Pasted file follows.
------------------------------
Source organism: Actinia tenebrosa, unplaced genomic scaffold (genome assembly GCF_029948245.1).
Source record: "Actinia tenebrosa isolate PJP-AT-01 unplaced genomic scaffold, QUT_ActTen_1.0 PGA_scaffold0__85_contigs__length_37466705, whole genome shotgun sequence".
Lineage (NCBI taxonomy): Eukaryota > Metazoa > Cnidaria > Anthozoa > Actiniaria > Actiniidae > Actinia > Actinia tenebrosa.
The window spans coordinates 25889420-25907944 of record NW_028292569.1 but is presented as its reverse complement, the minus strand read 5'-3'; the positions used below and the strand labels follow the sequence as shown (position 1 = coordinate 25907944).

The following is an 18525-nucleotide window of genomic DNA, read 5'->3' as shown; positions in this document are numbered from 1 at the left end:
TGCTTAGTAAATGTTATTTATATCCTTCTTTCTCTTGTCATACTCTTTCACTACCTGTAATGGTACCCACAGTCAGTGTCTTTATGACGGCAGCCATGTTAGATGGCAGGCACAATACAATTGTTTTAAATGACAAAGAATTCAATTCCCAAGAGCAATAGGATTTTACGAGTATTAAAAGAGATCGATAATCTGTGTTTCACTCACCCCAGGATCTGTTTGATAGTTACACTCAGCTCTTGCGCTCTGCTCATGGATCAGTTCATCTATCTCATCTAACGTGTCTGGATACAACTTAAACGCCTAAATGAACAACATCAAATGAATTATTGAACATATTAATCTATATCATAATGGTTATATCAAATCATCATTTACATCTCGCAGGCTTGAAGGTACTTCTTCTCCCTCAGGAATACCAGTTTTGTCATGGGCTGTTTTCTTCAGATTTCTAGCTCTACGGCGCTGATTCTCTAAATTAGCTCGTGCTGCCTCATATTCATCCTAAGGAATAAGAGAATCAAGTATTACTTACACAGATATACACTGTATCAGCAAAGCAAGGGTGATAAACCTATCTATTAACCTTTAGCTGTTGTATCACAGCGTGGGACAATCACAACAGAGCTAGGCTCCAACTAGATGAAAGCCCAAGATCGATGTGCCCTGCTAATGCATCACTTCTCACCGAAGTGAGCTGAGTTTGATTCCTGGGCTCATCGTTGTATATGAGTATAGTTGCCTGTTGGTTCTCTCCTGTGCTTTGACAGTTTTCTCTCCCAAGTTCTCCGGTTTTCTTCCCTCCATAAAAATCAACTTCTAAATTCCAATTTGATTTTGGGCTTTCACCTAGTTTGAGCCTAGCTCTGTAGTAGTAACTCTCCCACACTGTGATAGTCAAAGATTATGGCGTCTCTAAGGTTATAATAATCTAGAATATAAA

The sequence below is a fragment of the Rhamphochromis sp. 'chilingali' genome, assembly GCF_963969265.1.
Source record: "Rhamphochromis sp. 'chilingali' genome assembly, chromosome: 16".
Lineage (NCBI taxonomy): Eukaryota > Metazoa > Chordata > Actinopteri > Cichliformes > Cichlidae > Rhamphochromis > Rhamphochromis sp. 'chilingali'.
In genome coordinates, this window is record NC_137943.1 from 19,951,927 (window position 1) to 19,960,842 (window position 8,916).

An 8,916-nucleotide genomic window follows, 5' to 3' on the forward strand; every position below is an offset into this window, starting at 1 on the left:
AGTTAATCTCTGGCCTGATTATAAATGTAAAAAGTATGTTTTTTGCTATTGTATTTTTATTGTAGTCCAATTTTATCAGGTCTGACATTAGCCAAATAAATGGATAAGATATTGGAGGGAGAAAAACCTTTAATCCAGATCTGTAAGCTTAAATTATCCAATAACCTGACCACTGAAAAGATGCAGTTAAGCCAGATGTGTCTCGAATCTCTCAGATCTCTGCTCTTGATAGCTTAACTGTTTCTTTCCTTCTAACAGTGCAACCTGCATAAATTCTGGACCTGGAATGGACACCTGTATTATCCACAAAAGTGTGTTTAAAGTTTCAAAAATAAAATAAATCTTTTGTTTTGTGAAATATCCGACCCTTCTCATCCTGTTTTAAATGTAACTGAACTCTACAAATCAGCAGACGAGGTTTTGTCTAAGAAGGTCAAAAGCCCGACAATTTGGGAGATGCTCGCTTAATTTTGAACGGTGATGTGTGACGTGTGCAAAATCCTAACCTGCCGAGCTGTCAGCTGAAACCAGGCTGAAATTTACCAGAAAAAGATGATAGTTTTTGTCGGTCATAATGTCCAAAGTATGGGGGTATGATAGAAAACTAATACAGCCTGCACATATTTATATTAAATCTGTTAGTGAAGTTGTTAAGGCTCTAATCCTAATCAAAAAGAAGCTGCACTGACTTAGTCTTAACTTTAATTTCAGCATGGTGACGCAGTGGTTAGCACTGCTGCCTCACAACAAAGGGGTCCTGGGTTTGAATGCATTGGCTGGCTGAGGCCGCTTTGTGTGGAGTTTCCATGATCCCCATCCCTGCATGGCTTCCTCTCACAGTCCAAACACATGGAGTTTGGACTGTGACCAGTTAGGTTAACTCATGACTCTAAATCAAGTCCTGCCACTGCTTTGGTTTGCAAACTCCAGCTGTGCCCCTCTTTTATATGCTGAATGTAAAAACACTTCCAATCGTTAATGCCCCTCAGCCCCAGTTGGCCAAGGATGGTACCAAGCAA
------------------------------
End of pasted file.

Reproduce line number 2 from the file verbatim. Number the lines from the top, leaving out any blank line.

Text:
Source record: "Actinia tenebrosa isolate PJP-AT-01 unplaced genomic scaffold, QUT_ActTen_1.0 PGA_scaffold0__85_contigs__length_37466705, whole genome shotgun sequence".